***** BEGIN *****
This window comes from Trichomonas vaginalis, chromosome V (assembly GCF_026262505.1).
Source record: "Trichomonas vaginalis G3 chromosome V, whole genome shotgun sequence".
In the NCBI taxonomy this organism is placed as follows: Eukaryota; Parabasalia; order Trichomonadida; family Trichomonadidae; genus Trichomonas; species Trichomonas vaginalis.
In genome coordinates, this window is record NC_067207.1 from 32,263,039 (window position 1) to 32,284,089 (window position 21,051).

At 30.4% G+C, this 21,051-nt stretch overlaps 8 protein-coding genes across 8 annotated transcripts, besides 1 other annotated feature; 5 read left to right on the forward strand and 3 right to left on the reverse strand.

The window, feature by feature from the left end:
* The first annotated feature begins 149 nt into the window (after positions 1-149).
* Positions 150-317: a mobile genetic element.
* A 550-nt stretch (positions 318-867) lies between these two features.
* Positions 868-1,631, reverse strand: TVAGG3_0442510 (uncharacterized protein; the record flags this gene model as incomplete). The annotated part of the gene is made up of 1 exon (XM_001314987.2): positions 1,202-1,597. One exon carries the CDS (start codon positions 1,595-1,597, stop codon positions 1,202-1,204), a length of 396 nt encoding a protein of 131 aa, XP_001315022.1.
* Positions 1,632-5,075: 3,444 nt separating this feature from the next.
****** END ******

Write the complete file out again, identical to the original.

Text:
This window comes from Trichomonas vaginalis, chromosome V (assembly GCF_026262505.1).
Source record: "Trichomonas vaginalis G3 chromosome V, whole genome shotgun sequence".
In the NCBI taxonomy this organism is placed as follows: Eukaryota; Parabasalia; order Trichomonadida; family Trichomonadidae; genus Trichomonas; species Trichomonas vaginalis.
In genome coordinates, this window is record NC_067207.1 from 32,263,039 (window position 1) to 32,284,089 (window position 21,051).

At 30.4% G+C, this 21,051-nt stretch overlaps 8 protein-coding genes across 8 annotated transcripts, besides 1 other annotated feature; 5 read left to right on the forward strand and 3 right to left on the reverse strand.

The window, feature by feature from the left end:
* The first annotated feature begins 149 nt into the window (after positions 1-149).
* Positions 150-317: a mobile genetic element.
* A 550-nt stretch (positions 318-867) lies between these two features.
* Positions 868-1,631, reverse strand: TVAGG3_0442510 (uncharacterized protein; the record flags this gene model as incomplete). The annotated part of the gene is made up of 1 exon (XM_001314987.2): positions 1,202-1,597. One exon carries the CDS (start codon positions 1,595-1,597, stop codon positions 1,202-1,204), a length of 396 nt encoding a protein of 131 aa, XP_001315022.1.
* Positions 1,632-5,075: 3,444 nt separating this feature from the next.